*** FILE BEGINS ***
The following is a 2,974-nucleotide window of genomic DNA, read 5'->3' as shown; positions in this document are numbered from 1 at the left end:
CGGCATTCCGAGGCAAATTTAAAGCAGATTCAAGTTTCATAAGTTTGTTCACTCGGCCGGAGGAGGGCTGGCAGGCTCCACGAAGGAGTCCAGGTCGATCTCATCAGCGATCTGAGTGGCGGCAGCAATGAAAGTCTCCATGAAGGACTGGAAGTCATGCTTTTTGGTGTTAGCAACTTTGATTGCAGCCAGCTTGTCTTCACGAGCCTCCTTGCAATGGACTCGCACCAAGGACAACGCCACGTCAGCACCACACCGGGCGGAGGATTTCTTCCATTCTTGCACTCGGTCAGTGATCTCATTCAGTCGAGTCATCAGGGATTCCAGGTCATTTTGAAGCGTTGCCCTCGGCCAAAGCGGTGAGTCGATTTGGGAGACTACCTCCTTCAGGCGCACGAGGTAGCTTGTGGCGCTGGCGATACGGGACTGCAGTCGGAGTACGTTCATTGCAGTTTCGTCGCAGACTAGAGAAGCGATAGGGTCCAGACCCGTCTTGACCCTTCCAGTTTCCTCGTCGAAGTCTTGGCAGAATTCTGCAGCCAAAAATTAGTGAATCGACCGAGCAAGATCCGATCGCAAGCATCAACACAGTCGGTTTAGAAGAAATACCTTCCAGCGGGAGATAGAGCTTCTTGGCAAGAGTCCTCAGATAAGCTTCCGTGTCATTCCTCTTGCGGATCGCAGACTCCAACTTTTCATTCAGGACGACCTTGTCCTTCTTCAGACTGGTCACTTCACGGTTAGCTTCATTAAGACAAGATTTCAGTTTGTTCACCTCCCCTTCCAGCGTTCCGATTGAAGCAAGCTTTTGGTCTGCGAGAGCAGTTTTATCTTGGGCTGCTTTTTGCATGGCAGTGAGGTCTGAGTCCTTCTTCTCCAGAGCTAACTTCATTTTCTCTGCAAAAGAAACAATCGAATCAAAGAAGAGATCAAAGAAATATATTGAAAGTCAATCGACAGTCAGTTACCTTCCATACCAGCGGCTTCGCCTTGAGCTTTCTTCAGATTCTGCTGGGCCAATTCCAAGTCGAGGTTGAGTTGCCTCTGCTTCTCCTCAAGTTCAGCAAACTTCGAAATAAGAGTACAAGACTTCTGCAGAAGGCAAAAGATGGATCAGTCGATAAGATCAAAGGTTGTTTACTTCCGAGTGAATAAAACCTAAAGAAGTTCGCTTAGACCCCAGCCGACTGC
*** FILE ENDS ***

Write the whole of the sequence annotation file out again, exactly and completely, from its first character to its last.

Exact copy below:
The following is a 2,974-nucleotide window of genomic DNA, read 5'->3' as shown; positions in this document are numbered from 1 at the left end:
CGGCATTCCGAGGCAAATTTAAAGCAGATTCAAGTTTCATAAGTTTGTTCACTCGGCCGGAGGAGGGCTGGCAGGCTCCACGAAGGAGTCCAGGTCGATCTCATCAGCGATCTGAGTGGCGGCAGCAATGAAAGTCTCCATGAAGGACTGGAAGTCATGCTTTTTGGTGTTAGCAACTTTGATTGCAGCCAGCTTGTCTTCACGAGCCTCCTTGCAATGGACTCGCACCAAGGACAACGCCACGTCAGCACCACACCGGGCGGAGGATTTCTTCCATTCTTGCACTCGGTCAGTGATCTCATTCAGTCGAGTCATCAGGGATTCCAGGTCATTTTGAAGCGTTGCCCTCGGCCAAAGCGGTGAGTCGATTTGGGAGACTACCTCCTTCAGGCGCACGAGGTAGCTTGTGGCGCTGGCGATACGGGACTGCAGTCGGAGTACGTTCATTGCAGTTTCGTCGCAGACTAGAGAAGCGATAGGGTCCAGACCCGTCTTGACCCTTCCAGTTTCCTCGTCGAAGTCTTGGCAGAATTCTGCAGCCAAAAATTAGTGAATCGACCGAGCAAGATCCGATCGCAAGCATCAACACAGTCGGTTTAGAAGAAATACCTTCCAGCGGGAGATAGAGCTTCTTGGCAAGAGTCCTCAGATAAGCTTCCGTGTCATTCCTCTTGCGGATCGCAGACTCCAACTTTTCATTCAGGACGACCTTGTCCTTCTTCAGACTGGTCACTTCACGGTTAGCTTCATTAAGACAAGATTTCAGTTTGTTCACCTCCCCTTCCAGCGTTCCGATTGAAGCAAGCTTTTGGTCTGCGAGAGCAGTTTTATCTTGGGCTGCTTTTTGCATGGCAGTGAGGTCTGAGTCCTTCTTCTCCAGAGCTAACTTCATTTTCTCTGCAAAAGAAACAATCGAATCAAAGAAGAGATCAAAGAAATATATTGAAAGTCAATCGACAGTCAGTTACCTTCCATACCAGCGGCTTCGCCTTGAGCTTTCTTCAGATTCTGCTGGGCCAATTCCAAGTCGAGGTTGAGTTGCCTCTGCTTCTCCTCAAGTTCAGCAAACTTCGAAATAAGAGTACAAGACTTCTGCAGAAGGCAAAAGATGGATCAGTCGATAAGATCAAAGGTTGTTTACTTCCGAGTGAATAAAACCTAAAGAAGTTCGCTTAGACCCCAGCCGACTGC